There Are TV Ratings, Then There Is Trump World

President Donald Trump says fake news is prevalent at a number of established TV networks and print-based publications. Even, I guess, when it comes to TV ratings.

Trump said in a tweet that CNN's “Ratings [are] way down.” But according to Nielsen, this is incorrect. CNN’s second-quarter 2017 numbers were up 10% in prime time and 25% in total day viewers.

Trump did not mention Nielsen in his tweet. Does that mean he has some other third-party TV ratings service?

He didn’t mention the "source" to back his statement. Maybe that ratings company was “on background” or “off the record.”

Give Trump the benefit of the doubt. He’s the President — and has access to many resources. Many media buyers and sellers also have alternative TV research. We’ll wait — just as long as it took Trump to figure out he had no tapes concerning meetings with former FBI director James Comey.



Trump must be correct. Why? Because of his track record. He has never apologized. Responsible and mature people in power always apologize. Don’t they?

Let’s look at the bigger picture when it comes to the media.

Trump says fake news is everywhere. (Apparently, in his eyes, only “Fox & Friends” is good.) But how much is fake? Is it 65%, 33.2%, 15%, 7% or 1%? Trump hasn’t specified a number. And what exact coverage is fake? Per him, Russian manipulation and/or collusion with the Trump campaign during the U.S. elections might be one area of fake news.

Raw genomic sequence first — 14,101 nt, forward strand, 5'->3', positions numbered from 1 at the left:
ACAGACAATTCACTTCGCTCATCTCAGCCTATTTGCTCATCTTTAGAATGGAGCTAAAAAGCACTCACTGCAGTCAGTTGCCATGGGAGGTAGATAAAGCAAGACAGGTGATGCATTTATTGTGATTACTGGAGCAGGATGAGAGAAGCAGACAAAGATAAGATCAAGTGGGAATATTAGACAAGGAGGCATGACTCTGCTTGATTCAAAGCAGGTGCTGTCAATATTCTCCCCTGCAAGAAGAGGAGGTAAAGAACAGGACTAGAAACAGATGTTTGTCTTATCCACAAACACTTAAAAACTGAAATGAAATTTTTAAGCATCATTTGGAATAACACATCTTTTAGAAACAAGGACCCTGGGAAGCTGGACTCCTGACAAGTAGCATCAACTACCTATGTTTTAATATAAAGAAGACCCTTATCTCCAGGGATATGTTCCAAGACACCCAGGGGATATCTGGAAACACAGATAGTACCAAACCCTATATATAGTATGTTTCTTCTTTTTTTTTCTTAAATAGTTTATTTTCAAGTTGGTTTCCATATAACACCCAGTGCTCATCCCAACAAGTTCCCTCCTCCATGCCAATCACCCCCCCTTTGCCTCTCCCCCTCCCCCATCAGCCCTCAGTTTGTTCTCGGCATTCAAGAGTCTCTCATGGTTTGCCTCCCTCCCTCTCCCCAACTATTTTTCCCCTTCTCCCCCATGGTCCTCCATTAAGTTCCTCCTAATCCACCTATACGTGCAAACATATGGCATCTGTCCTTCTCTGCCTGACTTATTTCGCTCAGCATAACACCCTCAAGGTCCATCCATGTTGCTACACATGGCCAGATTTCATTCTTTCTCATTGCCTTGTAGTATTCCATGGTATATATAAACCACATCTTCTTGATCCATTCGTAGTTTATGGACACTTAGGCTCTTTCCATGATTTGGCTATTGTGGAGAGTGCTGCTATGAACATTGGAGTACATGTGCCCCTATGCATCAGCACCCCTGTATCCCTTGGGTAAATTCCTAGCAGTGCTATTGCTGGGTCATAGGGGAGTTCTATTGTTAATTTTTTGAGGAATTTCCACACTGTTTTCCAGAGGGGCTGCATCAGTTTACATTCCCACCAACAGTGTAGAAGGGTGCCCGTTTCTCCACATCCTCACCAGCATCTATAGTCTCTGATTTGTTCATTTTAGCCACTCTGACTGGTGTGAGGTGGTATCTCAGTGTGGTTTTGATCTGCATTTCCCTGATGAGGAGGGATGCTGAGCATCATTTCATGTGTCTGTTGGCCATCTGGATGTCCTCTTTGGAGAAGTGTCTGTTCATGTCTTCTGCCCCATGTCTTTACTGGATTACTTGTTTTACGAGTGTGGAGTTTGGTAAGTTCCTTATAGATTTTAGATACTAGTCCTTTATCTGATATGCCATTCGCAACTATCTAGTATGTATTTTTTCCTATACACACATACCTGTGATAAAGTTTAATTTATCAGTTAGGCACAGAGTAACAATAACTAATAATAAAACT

Trump is familiar with TV ratings; he continues to be an executive producer of the TV reality show “Celebrity Apprentice.” That said, he wasn’t always correct in identifying where the show ended up, ratings-wise, versus other programs.

Was it the best-rated program for a particular season? Or maybe for a particular week? Or for a specific group of viewers? The story always seemed to change.

Trump as journalist/researcher on Twitter doesn’t have a good record, either. The Washington Post’s fact-checking team found that through the end of April, Trump made more than 400 false or misleading statements.

Like any good journalist, Trump will soon, we assume, cop to his mistakes. Surely, Trump will also apologize to CNN when it comes to erroneously saying its second-quarter TV viewership is down. A big man would.

1 comment about "There Are TV Ratings, Then There Is Trump World".
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  1. Ed Papazian from Media Dynamics Inc, June 28, 2017 at 4:32 p.m.

    Wayne, the real question is how Trump will evaluate the ongoing TV upfront negotiations when he tweets about them? I wonder how this analytical genius has pegged the probable CPM increases?

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